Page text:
Hurraira 193*, Amin 79* give Northern a lead in the first inning

From North 296 for 2 (Hurraira 193*, Amin 79*, Umar 2-56) lead sind 284 (Mehmood 78, Alam 61*, Musa 3-61, Jamal 3-76) for 12 runs

Muhammad Hurraira scored his third hundred in four matches as Northern took command over Sindh in the Quaid-e-Azam Trophy final on the second day. This was the most impressive of all, with Hurraira unbeaten on 193 of 202 balls per stumps. It meant Northern took a 12-run lead over Sindh, with eight wickets still on the bank. Hurraira’s captain, Umar Amin, put together an unbeaten 79 at a more leisurely pace and, just barely, the unbroken third-wicket stand had stretched to 269.

The day had started much more auspiciously for Sindh, who added 54 to his overnight score of 230 for 7, thanks to fireworks from No. 9 Asif Mehmood and an unbeaten 61 from Fawad Alam. He lifted Sindh’s score from 151 for 7 to 284 before Aamer Jamal discarded numbers 10 and 11.

Sindh struck early with the ball twice, a double strike from Mohammad Umar which saw off Hasan Raza and Faseeh Rana inside the first ten overs. But that was for the best for Sindh, with Hurraira attacking all the bowlers, with pace and spin alike. Shahnawaz Dahani took particular punishment at the hands of Hurraira, particularly as the day drew to a close, as did Mohammad Umar, whose last 17 balls Hurraira stole 33 runs. Along the way, he had become the top scorer for this edition of the Quaid-e-Azam trophy, a feat he also accomplished last year.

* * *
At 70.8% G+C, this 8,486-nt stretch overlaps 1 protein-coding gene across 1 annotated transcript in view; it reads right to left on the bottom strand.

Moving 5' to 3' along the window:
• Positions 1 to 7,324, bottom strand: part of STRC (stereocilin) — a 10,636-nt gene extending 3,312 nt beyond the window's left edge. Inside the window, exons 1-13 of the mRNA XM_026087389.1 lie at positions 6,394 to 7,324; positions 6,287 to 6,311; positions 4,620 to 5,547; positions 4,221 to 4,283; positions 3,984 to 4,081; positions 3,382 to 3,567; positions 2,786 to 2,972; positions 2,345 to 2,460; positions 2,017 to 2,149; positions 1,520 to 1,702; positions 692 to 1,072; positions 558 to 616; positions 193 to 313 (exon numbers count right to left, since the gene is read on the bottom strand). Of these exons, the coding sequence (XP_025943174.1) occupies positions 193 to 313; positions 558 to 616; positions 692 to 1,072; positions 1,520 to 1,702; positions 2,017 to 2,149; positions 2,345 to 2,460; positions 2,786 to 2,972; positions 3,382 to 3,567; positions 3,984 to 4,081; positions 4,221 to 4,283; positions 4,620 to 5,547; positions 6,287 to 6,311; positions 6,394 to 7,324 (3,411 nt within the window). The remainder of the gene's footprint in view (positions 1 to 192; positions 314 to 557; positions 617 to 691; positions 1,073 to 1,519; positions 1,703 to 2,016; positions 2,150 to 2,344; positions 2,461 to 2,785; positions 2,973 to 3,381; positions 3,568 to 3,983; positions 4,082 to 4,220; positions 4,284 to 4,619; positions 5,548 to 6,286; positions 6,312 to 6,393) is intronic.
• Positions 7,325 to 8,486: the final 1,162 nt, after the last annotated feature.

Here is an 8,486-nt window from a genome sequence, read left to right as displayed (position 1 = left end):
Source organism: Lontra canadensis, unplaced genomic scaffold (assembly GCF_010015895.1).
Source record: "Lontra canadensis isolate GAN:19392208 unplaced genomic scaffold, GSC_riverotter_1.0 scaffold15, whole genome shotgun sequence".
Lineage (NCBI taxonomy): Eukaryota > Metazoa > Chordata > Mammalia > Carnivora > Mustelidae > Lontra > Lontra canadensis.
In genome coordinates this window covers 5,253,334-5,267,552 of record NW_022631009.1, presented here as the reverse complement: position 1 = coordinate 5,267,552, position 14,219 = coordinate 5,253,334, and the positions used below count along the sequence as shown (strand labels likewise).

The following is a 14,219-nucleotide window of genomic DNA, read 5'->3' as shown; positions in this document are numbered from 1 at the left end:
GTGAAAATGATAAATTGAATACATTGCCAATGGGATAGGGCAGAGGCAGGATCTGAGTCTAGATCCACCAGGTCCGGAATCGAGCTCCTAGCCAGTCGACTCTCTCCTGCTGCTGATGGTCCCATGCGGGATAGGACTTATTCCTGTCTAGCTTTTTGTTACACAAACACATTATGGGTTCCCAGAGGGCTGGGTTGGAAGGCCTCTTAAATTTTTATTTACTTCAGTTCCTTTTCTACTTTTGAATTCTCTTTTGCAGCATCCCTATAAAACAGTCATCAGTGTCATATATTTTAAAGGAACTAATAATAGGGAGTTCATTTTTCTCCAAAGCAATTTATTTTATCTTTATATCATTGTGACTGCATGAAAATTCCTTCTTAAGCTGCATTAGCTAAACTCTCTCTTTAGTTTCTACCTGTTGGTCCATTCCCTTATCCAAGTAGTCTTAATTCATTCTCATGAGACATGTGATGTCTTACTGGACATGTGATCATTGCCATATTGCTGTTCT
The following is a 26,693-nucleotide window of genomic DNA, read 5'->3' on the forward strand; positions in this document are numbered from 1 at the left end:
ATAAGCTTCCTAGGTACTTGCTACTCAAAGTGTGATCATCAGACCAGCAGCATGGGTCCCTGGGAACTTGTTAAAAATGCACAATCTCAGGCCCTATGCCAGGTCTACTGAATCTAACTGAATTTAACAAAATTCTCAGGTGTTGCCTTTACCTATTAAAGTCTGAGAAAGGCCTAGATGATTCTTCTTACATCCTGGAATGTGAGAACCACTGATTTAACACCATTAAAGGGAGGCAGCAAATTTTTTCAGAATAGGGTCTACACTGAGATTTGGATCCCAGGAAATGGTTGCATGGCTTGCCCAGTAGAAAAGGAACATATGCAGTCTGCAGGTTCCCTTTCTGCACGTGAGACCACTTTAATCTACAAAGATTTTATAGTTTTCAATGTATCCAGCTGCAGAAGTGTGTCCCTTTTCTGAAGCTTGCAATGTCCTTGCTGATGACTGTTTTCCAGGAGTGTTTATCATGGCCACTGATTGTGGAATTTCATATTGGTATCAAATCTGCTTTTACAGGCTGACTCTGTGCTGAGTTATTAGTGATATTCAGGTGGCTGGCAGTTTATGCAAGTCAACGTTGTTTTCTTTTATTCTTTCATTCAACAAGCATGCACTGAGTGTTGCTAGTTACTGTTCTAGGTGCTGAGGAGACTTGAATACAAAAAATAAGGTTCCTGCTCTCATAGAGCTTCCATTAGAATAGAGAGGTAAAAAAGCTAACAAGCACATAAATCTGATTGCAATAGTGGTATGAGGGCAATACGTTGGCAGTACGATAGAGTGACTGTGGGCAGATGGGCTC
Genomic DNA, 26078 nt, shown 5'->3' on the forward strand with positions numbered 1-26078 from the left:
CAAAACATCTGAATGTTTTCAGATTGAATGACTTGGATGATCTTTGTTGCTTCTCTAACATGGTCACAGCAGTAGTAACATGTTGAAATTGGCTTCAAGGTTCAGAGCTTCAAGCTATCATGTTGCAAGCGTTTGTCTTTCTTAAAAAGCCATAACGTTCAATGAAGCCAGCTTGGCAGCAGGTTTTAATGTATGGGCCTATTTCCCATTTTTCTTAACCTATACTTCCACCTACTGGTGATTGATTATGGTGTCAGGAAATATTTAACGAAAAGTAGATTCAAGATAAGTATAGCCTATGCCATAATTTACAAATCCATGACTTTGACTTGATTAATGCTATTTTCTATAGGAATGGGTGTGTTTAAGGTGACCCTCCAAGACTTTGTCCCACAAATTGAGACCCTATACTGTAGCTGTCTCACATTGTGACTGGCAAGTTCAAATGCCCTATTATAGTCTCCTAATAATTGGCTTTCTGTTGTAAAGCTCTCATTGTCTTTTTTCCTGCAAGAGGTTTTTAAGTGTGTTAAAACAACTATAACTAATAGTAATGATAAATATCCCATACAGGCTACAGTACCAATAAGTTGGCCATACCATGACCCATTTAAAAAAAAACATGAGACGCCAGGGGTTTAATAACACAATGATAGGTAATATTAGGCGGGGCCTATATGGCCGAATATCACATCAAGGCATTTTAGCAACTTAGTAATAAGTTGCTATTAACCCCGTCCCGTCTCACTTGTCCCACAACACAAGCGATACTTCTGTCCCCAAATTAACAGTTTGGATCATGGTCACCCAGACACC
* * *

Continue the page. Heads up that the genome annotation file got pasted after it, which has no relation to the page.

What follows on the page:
But the damage had been done during the middle of the day, as the Sindh bowlers were barred from any realistic chance of taking the wicket, with pitches pushed in to prevent runs from being scored. But Hurraira, and to a lesser extent Amin, ensured that would not be possible, and a day that started out so bright for Sindh had darkened considerably when the players were withdrawn for bad light half an hour before closing time.

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Merry C. Vega is a highly respected and accomplished news author. She began her career as a journalist, covering local news for a small-town newspaper. She quickly gained a reputation for her thorough reporting and ability to uncover the truth.

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